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Neighborhood Network Center, Part One: Basic Issues and Planning and Implementation in Lansing, Michigan

NCJ Number
R Trojanowicz; B Bucquiroux; T McLanus; D Sinclair
Date Published
52 pages
This report describes the basics of the neighborhood network center concept, its evolution from the community policing movement, and the experience so far of the East Lansing Neighborhood Network Center in Michigan.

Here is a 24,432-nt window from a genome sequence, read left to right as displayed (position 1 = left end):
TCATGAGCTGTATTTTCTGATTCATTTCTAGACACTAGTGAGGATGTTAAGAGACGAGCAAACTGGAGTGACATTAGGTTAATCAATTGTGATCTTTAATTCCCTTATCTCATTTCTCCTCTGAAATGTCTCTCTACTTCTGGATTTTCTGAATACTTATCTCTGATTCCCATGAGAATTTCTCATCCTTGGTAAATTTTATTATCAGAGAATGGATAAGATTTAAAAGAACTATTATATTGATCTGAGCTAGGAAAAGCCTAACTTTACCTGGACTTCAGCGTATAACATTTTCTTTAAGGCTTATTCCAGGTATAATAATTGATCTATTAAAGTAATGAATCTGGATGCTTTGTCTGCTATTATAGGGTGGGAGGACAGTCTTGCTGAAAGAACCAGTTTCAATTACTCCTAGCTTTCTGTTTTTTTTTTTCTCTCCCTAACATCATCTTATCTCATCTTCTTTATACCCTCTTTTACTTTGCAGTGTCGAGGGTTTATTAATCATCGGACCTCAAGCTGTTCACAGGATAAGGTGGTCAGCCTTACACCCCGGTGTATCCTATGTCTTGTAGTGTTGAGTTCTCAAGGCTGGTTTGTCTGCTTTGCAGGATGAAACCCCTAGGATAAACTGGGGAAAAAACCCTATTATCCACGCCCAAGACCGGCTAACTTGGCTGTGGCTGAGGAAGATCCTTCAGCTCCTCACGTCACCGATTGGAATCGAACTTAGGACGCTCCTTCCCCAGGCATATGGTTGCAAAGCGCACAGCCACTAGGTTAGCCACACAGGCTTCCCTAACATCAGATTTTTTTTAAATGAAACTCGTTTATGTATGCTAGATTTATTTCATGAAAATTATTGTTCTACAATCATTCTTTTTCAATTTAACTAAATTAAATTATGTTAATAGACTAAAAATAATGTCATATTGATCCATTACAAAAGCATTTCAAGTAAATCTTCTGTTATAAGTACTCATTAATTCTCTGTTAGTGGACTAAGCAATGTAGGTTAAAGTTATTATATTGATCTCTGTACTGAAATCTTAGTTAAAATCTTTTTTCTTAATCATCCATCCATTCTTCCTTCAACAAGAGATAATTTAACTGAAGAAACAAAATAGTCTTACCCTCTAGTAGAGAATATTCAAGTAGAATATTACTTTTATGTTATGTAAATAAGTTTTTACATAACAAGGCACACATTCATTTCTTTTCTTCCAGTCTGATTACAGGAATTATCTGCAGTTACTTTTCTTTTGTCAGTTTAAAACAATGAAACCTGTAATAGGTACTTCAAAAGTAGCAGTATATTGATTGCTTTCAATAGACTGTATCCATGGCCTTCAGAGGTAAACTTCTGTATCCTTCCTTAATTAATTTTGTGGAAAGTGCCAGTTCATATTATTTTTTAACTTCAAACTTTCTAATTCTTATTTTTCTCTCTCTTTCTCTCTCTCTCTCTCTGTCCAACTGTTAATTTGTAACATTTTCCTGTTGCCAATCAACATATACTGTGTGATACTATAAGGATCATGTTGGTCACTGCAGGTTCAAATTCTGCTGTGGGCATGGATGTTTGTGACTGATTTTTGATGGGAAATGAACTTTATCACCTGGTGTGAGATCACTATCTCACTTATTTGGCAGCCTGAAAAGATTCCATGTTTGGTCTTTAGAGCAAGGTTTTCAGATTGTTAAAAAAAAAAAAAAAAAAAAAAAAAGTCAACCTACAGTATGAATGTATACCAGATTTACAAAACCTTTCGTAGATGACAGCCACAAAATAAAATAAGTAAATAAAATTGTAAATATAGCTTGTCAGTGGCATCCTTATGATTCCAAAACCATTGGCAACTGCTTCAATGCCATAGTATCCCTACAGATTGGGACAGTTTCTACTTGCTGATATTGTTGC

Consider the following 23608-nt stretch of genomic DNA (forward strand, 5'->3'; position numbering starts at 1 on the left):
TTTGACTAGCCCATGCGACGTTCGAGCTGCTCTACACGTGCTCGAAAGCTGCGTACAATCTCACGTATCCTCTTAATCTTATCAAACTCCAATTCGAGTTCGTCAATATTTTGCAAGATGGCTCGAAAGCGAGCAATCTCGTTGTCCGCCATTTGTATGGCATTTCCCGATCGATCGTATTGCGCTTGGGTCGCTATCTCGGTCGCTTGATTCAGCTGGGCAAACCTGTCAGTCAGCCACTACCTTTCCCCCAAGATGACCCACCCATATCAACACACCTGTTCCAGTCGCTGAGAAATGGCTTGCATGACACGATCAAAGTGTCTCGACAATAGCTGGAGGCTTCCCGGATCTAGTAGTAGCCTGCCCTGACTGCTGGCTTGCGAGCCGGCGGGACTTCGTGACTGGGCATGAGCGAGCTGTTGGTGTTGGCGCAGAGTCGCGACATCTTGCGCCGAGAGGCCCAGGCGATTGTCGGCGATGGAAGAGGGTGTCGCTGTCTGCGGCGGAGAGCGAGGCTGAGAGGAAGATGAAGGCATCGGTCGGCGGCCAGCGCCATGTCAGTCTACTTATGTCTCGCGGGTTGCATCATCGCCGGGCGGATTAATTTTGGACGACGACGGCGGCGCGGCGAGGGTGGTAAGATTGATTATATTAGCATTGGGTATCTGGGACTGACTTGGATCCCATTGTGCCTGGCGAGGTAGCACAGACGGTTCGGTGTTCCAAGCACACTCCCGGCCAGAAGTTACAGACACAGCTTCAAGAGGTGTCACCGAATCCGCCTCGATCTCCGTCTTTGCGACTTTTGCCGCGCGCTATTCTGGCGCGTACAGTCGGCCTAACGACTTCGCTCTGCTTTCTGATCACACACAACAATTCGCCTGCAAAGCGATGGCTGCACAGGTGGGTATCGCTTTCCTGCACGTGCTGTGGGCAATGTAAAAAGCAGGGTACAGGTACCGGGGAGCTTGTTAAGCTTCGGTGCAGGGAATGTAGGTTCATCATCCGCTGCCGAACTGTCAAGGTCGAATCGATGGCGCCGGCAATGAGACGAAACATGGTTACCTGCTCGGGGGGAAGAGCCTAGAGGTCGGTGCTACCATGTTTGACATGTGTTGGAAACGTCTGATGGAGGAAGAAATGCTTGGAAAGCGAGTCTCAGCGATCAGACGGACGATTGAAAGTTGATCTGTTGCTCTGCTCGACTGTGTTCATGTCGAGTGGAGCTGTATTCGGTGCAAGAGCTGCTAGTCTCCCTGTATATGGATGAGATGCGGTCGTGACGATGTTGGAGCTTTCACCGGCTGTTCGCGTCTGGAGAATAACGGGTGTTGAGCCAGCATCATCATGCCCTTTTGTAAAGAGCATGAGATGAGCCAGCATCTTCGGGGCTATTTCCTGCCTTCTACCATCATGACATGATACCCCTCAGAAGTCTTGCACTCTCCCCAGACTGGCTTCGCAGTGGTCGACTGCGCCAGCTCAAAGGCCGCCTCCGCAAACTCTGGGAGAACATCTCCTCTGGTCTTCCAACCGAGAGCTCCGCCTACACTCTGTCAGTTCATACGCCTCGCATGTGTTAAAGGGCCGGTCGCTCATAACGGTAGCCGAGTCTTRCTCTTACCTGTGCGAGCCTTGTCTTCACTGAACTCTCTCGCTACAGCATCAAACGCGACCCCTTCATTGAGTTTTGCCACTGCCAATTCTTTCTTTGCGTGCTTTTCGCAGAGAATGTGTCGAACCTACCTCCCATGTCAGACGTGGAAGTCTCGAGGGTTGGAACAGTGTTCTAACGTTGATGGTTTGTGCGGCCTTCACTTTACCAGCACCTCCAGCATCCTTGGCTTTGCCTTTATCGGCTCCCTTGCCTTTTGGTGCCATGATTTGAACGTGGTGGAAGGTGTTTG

Experience with community policing reveals that community officers are so well received within the community that they often find themselves inundated with tasks beyond the traditional scope of law enforcement. They routinely network with other social service providers, whose support is essential, but whose participation is limited by the fact that they are not out in the community each day with the community police officer. The neighborhood network center concept seeks to apply the decentralized and personalized model of community policing to the delivery of other public and private social services. The new community-based team of professionals may include social workers, public health nurses, mental health professionals, drug treatment counselors, education specialists, and probation officers, joining the community police officer in the community on a part-time or full-time basis. This team operates from a facility located in the target neighborhood, with the community police officer serving as the informal leader. Lansing's program was established without significant outside funding and has been successful thus far. Reference notes and sample interagency agreement